A US mom had the shock of her life when she was alerted about sinister videos on YouTube, containing suicide instructions for kids. Dr Free Hess, a paediatrician, was notified about these videos by a concerned mom who found it, out of all places, in YouTube kids. Midway through a seemingly harmless video, a spliced video of a man wearing a pair of dark glasses pops up saying, “Remember kids! Sideways for attention; longways for results. End it!” He makes slicing motions across his wrist, hinting clearly at suicide.
The person in the video is Filthy Frank who runs his own YouTube channel. The clipping is from Frank's earlier video titled "If you're feeling suicidal you've come to the right place," which has now been taken down. Fans of Frank have been known to insert this clip shot in the backdrop of a green screen as memes into other videos. But it’s unclear as to who inserted the objectionable clip into the kids’ video. What Parents Should Know About Suicidal Behaviour In Children.
Dr Hess says that the scene had been spliced into many videos on YouTube and YouTube Kids, containing scenes from the Nintendo game “Splatoon.” She has been working towards bringing these videos down after an outcry from parents and child care professionals alike. Momo Suicide Challenge on Whatsapp: What Parents Can Learn From The Blue Whale Challenge And Keep Their Children Safe.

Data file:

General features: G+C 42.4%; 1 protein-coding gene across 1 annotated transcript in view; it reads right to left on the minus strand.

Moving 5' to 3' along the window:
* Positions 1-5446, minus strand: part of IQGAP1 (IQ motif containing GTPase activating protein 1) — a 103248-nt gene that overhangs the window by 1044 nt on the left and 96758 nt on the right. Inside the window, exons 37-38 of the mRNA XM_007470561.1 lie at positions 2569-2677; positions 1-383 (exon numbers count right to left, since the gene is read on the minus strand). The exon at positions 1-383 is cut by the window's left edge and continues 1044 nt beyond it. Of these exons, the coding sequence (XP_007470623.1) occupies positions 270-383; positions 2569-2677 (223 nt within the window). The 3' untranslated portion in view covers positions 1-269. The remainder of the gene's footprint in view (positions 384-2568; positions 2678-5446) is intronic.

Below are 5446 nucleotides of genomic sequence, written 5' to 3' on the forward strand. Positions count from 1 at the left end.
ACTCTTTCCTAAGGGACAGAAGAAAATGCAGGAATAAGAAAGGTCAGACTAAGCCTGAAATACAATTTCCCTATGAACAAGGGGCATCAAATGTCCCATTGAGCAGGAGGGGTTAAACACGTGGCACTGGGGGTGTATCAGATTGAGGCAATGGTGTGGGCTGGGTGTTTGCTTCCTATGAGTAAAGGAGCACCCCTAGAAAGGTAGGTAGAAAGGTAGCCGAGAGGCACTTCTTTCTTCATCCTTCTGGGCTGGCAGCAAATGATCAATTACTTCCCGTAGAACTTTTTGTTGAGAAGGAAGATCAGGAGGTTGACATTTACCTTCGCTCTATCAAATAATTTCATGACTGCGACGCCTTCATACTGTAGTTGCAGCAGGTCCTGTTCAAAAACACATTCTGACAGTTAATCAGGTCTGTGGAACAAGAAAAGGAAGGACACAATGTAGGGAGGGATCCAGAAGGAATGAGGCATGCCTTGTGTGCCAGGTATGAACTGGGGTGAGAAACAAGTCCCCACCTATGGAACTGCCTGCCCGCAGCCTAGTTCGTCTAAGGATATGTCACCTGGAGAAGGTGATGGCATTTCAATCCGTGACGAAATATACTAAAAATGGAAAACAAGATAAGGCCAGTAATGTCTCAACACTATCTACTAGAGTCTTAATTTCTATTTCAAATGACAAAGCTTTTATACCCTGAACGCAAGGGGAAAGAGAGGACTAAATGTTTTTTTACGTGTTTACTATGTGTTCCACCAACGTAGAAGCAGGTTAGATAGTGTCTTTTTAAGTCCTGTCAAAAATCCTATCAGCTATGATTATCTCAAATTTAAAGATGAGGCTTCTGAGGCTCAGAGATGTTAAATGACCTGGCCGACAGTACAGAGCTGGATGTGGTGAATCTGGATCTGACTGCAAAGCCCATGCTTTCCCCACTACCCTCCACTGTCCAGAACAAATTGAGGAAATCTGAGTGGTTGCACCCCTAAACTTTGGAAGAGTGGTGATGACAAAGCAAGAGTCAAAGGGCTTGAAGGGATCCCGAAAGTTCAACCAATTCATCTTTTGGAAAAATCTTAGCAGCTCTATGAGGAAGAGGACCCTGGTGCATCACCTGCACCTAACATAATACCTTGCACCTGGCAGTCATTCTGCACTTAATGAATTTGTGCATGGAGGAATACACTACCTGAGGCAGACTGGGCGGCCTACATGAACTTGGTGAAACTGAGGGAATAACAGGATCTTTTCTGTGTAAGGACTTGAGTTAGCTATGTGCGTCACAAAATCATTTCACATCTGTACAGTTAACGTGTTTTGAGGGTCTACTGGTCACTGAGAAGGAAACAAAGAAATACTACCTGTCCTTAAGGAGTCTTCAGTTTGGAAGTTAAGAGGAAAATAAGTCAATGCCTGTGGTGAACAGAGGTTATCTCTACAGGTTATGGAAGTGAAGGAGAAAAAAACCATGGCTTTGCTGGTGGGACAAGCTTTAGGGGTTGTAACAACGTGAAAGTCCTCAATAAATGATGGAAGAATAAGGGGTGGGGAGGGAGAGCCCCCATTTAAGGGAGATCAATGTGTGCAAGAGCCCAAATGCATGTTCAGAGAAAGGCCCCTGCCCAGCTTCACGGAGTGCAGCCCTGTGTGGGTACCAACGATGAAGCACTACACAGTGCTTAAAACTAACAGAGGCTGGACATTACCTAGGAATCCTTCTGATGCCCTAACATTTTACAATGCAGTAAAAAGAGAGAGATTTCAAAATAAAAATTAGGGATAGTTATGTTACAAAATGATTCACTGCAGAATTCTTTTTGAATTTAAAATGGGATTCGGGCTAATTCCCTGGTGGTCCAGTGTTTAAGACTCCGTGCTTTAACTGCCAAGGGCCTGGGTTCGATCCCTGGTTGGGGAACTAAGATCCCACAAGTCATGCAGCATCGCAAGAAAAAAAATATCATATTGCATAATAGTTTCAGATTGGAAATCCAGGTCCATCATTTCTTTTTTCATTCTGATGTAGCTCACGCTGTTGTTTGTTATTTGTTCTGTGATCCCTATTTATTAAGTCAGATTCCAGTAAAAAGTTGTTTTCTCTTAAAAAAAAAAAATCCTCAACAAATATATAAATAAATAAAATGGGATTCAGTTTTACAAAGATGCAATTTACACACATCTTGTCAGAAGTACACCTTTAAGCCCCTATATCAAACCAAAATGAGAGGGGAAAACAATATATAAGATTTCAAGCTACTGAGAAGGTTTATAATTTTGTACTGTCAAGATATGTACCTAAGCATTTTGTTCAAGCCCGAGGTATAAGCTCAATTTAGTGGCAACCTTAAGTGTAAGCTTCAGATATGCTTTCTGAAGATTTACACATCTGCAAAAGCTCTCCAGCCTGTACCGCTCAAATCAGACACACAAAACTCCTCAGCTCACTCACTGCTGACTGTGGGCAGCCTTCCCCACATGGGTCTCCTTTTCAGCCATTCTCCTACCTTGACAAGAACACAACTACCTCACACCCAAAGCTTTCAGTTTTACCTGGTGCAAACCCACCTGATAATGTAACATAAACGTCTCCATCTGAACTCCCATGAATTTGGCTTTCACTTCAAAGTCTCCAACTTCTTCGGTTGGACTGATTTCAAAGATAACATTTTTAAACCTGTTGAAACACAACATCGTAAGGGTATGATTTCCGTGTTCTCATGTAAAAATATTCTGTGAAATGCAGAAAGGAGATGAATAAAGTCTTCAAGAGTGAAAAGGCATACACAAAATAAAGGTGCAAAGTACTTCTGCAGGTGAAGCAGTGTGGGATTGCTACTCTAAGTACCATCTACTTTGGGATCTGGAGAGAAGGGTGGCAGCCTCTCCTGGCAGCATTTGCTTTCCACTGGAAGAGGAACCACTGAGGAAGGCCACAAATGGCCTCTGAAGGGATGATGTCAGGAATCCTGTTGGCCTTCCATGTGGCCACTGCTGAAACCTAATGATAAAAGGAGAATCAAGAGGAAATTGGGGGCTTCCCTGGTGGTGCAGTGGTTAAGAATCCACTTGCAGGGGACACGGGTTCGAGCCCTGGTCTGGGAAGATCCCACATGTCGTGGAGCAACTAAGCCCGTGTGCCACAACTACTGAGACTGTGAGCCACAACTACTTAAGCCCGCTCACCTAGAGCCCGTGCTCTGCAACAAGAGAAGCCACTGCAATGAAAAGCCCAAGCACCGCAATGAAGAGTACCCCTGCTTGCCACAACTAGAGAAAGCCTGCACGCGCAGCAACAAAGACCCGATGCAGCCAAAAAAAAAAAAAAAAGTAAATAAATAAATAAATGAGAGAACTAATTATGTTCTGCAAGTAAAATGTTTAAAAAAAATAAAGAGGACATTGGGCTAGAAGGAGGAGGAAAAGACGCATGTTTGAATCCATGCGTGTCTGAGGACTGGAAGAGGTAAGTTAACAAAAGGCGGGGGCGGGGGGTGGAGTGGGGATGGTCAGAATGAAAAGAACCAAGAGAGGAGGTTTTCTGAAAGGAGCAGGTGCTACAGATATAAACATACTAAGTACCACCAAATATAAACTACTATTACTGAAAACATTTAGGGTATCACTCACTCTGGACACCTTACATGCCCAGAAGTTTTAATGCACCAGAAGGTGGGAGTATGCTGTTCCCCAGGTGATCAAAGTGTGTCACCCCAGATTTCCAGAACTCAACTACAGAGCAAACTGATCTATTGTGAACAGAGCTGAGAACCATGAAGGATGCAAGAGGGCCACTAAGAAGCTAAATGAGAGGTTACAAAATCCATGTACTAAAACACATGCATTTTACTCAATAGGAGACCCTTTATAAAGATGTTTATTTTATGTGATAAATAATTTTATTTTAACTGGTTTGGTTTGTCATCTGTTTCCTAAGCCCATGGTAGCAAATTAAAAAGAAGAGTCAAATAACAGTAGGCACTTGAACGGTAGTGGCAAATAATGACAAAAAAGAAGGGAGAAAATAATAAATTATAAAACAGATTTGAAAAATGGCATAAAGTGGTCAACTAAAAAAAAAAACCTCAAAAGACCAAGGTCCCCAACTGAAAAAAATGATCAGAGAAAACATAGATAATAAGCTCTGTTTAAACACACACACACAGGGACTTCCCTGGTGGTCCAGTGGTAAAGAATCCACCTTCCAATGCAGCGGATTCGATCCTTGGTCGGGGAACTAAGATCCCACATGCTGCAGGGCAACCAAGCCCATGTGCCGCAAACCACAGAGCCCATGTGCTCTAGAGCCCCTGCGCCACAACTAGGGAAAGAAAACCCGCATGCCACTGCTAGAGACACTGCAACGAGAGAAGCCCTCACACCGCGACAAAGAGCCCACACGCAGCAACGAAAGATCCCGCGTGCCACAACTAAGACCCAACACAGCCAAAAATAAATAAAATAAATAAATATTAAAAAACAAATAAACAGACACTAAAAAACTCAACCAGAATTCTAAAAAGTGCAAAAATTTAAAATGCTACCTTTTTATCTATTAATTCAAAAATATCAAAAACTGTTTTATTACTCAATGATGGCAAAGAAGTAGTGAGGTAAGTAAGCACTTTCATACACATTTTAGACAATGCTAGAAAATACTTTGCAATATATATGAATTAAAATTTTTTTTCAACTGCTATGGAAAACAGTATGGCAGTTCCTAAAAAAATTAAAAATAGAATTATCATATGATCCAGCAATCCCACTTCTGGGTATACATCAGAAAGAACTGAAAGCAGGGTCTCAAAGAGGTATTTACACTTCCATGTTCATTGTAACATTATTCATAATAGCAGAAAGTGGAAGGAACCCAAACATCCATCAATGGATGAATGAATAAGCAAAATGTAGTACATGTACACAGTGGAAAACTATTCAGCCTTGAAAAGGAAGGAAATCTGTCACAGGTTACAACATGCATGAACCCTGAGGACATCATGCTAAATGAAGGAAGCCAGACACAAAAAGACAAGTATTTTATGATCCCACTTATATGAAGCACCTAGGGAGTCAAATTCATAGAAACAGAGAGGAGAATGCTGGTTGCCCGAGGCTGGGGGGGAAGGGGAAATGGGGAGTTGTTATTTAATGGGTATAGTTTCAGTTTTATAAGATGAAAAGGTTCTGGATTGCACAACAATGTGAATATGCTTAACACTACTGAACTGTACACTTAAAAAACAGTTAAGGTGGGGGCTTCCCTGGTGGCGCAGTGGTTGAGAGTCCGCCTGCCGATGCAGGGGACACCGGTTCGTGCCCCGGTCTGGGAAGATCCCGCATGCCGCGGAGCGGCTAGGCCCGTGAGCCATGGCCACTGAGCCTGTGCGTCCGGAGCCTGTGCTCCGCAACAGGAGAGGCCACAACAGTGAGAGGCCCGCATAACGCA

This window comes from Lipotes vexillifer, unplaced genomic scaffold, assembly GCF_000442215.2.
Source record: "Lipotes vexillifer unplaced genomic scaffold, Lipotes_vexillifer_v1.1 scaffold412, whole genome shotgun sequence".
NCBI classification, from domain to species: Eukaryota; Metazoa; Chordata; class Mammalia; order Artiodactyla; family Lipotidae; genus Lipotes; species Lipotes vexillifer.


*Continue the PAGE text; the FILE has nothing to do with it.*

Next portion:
The US-based paediatrician who runs the blog Pedi Mom writes that she could barely believe her eyes when saw the video. Although she reported the video, no action was taken by YouTube immediately, but eventually, it was deleted from the video-streaming site. Momo Suicide Challenge Promoted By YouTube? Instructional Videos Found That Encourage Children To Commit Suicide.
Suicide among youngsters is on the rise today. According to the Web-based Injury Statistics Query and Reporting System, of CDC, it’s the second-leading cause of death for people between age groups 10-24. More teenagers die from suicide than from cancer, heart diseases, AIDS, birth defects, pneumonia, etc.
Such videos can be particularly detrimental to impressionable children who are already battling mental health issues. Parents are advised to closely monitor the type of content their children consume. Many trust sites like YouTube Kids, believing them to be safe for the young viewership. But it turns out that even the video-streaming giant isn’t safe as it is believed to be.
YouTube has formally released a written statement claiming that it works to ensure dangerous behaviour is not encouraged. “We have strict policies that prohibit videos which promote self-harm,” said YouTube spokesperson Andrea Faville, explaining that the site relies on user flagging and smart detection technology for inappropriate content.
But this isn’t the first instance of social media promoting suicide and self-harm. In 2017 and 2018, scores of children were victimised by the dreaded Blue Whale Challenge and the Momo Challenge that pushed many to kill themselves.